Three Women Writers on Supporting Each Other
Cheryl Strayed, Suzy Vitello, and Lidia Yuknavitch are all successful writers who are over 40 and live in Portland. Their writing careers are wildly different — Strayed wrote the bestselling Wild, Vitello is a newly-published YA author, and Yuknavitch writes weirder, indie stuff like the beloved Chronology of Water — but they are all longtime friends who met in a writing group (with Chuck Palahniuk!) almost a decade ago. Rebecca Rubenstein interviewed all three of them for Buzzfeed about how they support each other both as friends and professionally. It is lovely to read about:
SV: Cheryl has been my champion over and over. Connecting me with folks. Singing my praises, reading my work even! In New York! Telling the world that I was the best writer without a book in Portland. But now, I do have a book. So ha!
CS: One of my favorite memories of Lidia and Suzy is in May 2009, when I sold Wild to Knopf based on the first 130 pages of the book. I was flying to NYC to meet my editor for the first time, but I was absolutely flat broke and I couldn’t go shopping for something nice to wear. So Suzy and Lidia came over to my house with heaps of their nicest clothes, and I tried them on and modeled them and together we decided what I should wear. I borrowed a shirt from Lidia, and Suzy gave me a skirt and jacket of hers. It was so sweet. I went to NYC and had my fancy meetings with my editor and I could feel their love there with me, because I was wearing their clothes.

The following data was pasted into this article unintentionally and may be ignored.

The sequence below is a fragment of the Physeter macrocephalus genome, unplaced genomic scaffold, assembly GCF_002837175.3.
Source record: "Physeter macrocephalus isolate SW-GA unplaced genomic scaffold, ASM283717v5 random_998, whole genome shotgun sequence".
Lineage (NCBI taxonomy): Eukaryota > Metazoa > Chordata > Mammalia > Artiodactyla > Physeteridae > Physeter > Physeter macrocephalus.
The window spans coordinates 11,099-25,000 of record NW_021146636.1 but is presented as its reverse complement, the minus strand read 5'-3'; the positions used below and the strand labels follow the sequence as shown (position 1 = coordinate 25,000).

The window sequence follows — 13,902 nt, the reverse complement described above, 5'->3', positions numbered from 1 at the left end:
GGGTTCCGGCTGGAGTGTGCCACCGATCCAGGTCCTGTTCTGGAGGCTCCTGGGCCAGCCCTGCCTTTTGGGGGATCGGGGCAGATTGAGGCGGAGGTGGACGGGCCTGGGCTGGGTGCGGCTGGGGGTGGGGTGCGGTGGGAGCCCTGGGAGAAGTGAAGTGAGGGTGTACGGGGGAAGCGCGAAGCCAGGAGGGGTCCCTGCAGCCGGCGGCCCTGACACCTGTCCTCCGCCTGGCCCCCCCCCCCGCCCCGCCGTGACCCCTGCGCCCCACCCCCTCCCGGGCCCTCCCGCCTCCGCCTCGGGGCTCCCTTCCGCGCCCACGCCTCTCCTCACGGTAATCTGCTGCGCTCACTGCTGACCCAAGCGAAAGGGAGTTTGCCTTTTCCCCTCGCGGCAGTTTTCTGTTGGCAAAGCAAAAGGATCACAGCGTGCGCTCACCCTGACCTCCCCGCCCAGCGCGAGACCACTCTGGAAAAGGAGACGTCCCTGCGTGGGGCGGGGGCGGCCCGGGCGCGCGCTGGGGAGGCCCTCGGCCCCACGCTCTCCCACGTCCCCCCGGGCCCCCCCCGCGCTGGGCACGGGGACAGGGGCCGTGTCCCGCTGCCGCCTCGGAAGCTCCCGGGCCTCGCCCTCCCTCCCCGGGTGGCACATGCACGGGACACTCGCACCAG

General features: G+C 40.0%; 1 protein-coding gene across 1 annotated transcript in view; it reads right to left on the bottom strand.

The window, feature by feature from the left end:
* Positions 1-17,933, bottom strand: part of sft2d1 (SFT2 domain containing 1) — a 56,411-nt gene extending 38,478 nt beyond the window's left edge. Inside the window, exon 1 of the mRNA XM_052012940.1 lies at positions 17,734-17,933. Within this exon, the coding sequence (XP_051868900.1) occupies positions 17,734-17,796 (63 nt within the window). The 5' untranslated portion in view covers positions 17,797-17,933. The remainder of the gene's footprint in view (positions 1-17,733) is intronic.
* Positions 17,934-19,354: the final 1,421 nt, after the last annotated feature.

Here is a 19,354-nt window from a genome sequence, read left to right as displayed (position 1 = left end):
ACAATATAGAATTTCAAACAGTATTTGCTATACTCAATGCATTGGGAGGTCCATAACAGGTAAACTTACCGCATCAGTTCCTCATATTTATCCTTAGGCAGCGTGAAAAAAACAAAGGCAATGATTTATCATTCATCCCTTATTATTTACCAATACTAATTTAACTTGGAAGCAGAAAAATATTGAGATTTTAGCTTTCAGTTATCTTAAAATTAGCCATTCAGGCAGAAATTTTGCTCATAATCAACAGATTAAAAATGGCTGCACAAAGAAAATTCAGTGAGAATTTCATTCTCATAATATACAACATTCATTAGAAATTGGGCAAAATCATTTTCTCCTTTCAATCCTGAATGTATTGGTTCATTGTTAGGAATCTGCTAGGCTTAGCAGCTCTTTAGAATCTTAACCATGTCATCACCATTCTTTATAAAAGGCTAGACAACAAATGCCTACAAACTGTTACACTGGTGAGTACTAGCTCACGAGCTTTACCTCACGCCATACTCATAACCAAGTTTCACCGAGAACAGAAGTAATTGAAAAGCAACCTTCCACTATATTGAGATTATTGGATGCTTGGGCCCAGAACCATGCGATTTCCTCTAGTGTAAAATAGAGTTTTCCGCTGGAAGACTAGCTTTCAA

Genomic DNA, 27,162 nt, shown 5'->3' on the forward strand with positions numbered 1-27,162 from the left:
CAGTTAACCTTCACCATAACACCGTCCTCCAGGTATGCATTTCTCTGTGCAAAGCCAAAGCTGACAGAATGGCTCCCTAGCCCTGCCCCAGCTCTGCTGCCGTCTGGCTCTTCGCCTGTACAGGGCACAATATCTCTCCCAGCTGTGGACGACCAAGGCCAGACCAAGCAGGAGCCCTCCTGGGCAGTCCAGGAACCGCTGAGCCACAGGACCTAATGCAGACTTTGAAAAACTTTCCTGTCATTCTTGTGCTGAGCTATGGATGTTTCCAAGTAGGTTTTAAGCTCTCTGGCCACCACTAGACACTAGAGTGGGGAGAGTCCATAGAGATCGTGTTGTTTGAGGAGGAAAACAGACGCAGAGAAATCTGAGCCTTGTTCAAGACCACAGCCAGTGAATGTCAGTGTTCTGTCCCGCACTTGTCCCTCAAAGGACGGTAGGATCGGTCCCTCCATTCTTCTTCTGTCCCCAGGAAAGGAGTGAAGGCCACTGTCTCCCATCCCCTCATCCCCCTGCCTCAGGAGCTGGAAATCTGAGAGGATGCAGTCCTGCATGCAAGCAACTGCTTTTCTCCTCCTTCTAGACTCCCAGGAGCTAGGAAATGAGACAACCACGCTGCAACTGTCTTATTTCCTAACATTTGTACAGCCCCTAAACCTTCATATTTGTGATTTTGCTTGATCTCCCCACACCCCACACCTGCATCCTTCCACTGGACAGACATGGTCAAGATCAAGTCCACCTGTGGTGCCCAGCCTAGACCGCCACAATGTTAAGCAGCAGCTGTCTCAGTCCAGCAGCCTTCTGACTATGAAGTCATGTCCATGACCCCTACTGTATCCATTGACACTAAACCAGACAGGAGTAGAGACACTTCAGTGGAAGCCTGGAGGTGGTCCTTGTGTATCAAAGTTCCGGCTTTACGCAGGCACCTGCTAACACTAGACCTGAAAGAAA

LY: SHARING CLOTHES! That was so cool. I’m probably not supposed to say out loud that these women are among a handful of women who have helped me put food on the table or gas in my car when I was fucking broke and ashamed and desperate. But they did.
I love this, from Lidia Yuknavitch, whose books I need to finally finally read:
I’m pretty sure the three of us represent three different trajectories in terms of publishing experiences… it’s been eye-opening, to say the least, to share our different stories (am I right, you guys?). It helps me remember to shout as often as possible, “THERE IS NO ONE PATH.”
What Cheryl and Suzy and the writers and artists and musicians who have helped me along — including readers — do for me as a writer is insist that, yes, you too have a place at the table. You too are worth a crap. Your stories can sit next to all stories. When I’m most afraid though, it also helps to sit near other women struggling to survive as writers. Suzy and Cheryl are women writers writing for their lives. They know what’s at stake.